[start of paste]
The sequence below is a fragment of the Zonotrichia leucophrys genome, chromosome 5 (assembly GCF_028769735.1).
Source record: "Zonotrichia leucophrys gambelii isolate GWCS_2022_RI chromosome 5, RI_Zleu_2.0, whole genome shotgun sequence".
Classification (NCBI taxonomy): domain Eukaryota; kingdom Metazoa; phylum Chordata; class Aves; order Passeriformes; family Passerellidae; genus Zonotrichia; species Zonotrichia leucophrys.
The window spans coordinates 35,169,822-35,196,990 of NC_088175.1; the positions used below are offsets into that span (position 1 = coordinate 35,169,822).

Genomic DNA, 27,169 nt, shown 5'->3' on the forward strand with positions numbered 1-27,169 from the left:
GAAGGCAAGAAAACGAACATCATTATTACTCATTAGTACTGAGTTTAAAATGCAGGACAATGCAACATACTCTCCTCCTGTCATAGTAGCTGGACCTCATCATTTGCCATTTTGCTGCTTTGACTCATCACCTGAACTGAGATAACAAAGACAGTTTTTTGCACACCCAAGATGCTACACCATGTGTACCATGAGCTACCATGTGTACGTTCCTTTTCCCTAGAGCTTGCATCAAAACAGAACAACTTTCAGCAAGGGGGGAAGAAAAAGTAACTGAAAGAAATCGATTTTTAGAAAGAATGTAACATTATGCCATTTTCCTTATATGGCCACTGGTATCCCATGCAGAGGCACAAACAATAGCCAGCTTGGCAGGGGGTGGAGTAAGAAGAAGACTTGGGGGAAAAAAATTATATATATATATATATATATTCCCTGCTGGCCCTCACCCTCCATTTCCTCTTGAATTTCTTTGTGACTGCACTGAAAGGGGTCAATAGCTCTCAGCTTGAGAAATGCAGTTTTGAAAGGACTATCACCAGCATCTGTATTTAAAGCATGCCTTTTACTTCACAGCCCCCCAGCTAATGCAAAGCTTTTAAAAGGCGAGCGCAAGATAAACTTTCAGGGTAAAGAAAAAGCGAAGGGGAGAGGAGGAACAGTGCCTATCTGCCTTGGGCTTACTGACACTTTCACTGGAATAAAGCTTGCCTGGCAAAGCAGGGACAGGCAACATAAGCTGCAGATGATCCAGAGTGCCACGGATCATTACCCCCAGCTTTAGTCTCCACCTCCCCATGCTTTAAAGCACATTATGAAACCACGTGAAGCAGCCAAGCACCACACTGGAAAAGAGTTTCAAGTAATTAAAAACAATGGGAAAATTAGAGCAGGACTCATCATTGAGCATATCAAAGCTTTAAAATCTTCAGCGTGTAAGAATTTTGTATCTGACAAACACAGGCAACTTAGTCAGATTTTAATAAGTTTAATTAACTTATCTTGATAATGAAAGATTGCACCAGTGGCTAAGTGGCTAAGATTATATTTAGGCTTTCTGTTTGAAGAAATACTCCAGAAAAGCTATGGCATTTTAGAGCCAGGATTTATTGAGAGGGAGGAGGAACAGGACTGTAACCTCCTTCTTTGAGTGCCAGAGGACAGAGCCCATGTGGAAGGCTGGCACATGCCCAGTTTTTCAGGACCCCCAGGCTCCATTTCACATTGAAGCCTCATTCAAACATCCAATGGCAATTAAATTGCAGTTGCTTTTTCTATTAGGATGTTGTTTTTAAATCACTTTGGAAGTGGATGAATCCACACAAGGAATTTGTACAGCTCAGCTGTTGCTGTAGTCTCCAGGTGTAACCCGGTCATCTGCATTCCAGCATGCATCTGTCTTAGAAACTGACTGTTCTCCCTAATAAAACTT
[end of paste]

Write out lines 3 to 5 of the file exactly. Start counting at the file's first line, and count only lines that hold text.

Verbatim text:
Classification (NCBI taxonomy): domain Eukaryota; kingdom Metazoa; phylum Chordata; class Aves; order Passeriformes; family Passerellidae; genus Zonotrichia; species Zonotrichia leucophrys.
The window spans coordinates 35,169,822-35,196,990 of NC_088175.1; the positions used below are offsets into that span (position 1 = coordinate 35,169,822).

Genomic DNA, 27,169 nt, shown 5'->3' on the forward strand with positions numbered 1-27,169 from the left: